In a move that many campaigners in the United States have long called for, two Asian art galleries that are part of the Smithsonian Institution’s museums in Washington DC will be rebranded. According to an announcement made in December by the world’s largest museum group and research centre, the Arthur M. Sackler Gallery and its sister institution, the Freer Gallery of Art, will now rebranded. Although the Smithsonian Institution was keen to point out that neither gallery will have an official name change, both will now be called the National Museum of Asian Art. This means that, from a public perspective, both galleries will henceforth be seen as a single museum even though their official names will remain in place for administrative purposes.
A new museum logo has already been unveiled, placed on promotional materials and official letterheads. There has also been a recently redeveloped website which has been launched using the new museum branding. However, the Washington-based newspaper made it clear that the buildings themselves will not undergo rebranding – on their exteriors, at least – which is telling because the Arthur M. Sackler Gallery, in particular, has the Sackler family name engraved in stone above its entranceway.
A Rational Move?
The renaming decision by the Smithsonian has been put down to a rationalisation process in Washington. After all, the Institution owns and manages two different galleries in the US capital devoted to Asian art and bringing them together does make a certain amount of practical sense. However, the fact that the official names will not be altered has led some critics to observe that the move could be nothing more than window dressing, something that has been done for public relations purposes due to the widespread criticism of the Sackler family.
After all, it was only a day or so before the Smithsonian Institution made its announcement that another venerated institution in the United States decided to break its public ties with the Sackler name. Tufts University, a private research university in Medford, Massachusetts, said in December that it would no longer use the name Sackler as a part of its school of medicine. Around the same time, the Science Museum in London was described in the UK press as hiding ‘dirty money’ it has received from the family’s philanthropy. Furthermore, earlier in the year, the National Portrait Gallery in the British capital also announced it would no longer accept a grant from the family worth up to £1 million, following sustained pressure from protest groups who campaign for public institutions to break their ties with the family and its pharmaceutical business.
The Sackler family faces multiple in lawsuits over allegations connected to the opioid crisis that has swept through much of North America. Some critics claim that the family has tried to buy some good PR as a result of its association with public institutions on both sides of the Atlantic. Indeed, some see their efforts as not really being philanthropic at all, merely a way of deflecting criticism of the family’s alleged role in the crisis. Therefore, some have understandably claimed that the Smithsonian has responded to such criticisms by opting for the rebranding of two of its galleries.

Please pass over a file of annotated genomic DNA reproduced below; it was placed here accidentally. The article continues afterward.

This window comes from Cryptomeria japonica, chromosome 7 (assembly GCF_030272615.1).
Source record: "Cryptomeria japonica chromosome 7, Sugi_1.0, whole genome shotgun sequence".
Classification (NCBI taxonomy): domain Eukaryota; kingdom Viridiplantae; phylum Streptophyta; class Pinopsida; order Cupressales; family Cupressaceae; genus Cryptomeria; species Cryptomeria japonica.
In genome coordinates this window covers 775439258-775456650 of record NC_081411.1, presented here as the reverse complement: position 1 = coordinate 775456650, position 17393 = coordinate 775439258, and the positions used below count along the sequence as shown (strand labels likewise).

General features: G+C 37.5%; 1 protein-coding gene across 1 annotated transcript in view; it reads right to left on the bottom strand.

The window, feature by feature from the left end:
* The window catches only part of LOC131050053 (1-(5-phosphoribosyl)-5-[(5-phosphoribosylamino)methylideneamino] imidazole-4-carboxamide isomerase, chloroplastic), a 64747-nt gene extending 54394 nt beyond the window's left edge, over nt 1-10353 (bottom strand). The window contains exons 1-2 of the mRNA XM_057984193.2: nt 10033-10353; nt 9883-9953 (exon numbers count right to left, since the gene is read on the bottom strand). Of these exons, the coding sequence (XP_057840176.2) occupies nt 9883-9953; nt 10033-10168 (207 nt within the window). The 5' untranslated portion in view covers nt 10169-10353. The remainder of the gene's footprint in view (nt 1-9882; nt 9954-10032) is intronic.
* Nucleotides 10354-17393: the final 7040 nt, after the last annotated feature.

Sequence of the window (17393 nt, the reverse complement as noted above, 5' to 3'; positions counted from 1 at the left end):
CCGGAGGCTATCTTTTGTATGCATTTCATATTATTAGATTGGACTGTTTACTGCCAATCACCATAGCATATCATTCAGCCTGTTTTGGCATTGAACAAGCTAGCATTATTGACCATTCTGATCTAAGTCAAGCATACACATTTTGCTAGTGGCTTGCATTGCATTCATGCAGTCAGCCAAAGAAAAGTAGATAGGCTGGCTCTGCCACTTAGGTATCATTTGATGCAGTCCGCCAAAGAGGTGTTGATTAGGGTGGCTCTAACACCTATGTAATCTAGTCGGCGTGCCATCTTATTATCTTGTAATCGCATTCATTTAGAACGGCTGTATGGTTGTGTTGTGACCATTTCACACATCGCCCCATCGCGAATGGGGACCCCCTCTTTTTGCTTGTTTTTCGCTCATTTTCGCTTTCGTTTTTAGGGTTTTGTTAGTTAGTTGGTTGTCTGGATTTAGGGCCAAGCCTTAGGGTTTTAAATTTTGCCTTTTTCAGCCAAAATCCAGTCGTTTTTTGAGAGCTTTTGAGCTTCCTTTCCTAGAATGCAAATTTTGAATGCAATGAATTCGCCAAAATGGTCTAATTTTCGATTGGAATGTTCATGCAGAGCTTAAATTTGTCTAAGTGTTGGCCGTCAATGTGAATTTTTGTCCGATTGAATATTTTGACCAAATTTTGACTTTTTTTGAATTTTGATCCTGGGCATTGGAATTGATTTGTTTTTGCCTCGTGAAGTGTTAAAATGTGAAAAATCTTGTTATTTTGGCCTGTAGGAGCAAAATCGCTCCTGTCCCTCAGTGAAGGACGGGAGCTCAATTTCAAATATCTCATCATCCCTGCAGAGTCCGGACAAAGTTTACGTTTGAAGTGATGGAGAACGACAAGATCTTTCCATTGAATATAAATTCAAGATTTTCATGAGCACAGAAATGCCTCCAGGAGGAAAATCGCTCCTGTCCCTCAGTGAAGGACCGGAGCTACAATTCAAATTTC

Despite the comments from many protest groups who have been drawing attention to the Sackler family’s association with multiple institutions in the museum sector, the Smithsonian Institution remained adamant about its decision to rebrand. Lori Duggan, the museums’ Head of Operations and Communications said that the shift toward a unified brand did not represent a move away from the galleries’ real names. Instead, she claimed that the decision would offer attendees a better sense of the whole offering from the Smithsonian. “Our strategy is to build upon the strengths of these two galleries [so that they can]… serve as one national museum,” she said. Duggan went on to say that both institutions already have a common board of directors and that they share many of the same museum staff as well as budgetary arrangements. Whether, as the Smithsonian Institution claims, establishing a single brand helps to make for a more cohesive visitor experience or whether it deflects criticism of it by diminishing the presence of the Sackler family name is a matter of ongoing public debate, however.
About the author – Manuel Charr
Manuel Charr is a journalist working in the arts and cultural sectors. With a background in marketing, Manuel is drawn to arts organizations which are prepared to try inventive ways to reach new audiences.